Digital crime in the twenty-first century

P. N. Grabosky, Russell G. Smith

Research output: Chapter in Book/Report/Conference proceedingChapterpeer-review


The most effective way of eliminating opportunities for digital crime is simply to pull the plug. This is of course unrealistic — the affluent nations of the world are now highly dependent on information technology. For the poorer nations, information technology is probably a necessary, if not sufficient, path to economic development. Thus, the challenge lies in managing risk so as to achieve the maximum benefits that flow from new technologies, while minimizing the downside. A merchant could scrutinize every credit card transaction to drastically reduce the risk of fraud, but in the process drive away legitimate customers. At a higher level, nations around the world are in the process of forging policies on where to draw the line on such fundamental questions as the balance between the citizen's privacy and the imperatives of law enforcement, and freedom of expression versus the protection of certain cultural values.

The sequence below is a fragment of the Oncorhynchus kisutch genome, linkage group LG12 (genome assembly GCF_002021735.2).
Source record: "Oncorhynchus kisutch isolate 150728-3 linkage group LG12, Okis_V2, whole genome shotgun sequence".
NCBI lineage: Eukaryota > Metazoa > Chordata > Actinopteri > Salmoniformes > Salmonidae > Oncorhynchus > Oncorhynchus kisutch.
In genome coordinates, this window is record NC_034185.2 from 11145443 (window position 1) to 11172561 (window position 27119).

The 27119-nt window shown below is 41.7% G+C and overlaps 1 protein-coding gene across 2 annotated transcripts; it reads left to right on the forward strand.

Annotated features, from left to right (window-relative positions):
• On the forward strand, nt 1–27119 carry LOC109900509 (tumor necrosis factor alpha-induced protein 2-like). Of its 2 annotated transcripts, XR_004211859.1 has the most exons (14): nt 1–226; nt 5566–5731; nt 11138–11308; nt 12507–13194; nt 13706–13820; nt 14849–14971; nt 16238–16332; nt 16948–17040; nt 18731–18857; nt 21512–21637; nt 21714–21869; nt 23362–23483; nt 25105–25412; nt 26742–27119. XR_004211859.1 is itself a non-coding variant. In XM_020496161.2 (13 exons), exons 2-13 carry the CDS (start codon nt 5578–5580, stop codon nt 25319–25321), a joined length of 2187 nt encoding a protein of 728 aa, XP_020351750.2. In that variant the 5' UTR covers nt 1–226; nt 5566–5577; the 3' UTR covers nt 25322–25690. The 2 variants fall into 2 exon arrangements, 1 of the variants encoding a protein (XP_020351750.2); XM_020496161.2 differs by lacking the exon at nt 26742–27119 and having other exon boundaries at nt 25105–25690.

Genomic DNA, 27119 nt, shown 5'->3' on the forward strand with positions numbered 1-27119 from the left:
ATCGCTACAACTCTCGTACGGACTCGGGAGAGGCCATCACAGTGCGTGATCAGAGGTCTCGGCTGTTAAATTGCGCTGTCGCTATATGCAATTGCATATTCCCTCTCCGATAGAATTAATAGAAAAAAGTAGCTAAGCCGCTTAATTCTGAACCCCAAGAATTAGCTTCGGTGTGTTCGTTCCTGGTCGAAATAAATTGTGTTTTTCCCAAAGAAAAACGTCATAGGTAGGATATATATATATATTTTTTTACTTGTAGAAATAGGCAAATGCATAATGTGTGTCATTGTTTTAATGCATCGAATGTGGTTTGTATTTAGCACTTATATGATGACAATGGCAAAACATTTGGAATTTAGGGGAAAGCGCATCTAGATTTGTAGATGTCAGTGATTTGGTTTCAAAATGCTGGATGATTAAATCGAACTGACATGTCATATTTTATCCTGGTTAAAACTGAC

Original languageEnglish
Title of host publicationCyberspace Crime
EditorsD. S. Wall
Number of pages19
ISBN (Print)0-7546-2190-1, 0754621901
Publication statusPublished - 2003
Externally publishedYes

Bibliographical note

Cyberspace Crime originally published in 2003. Re-issued by Routledge/Taylor and Francis in 2018.

This chapter was originally published as an article in the Journal of Information Ethics, 2001, Vol.10 (1), pp.8-26.


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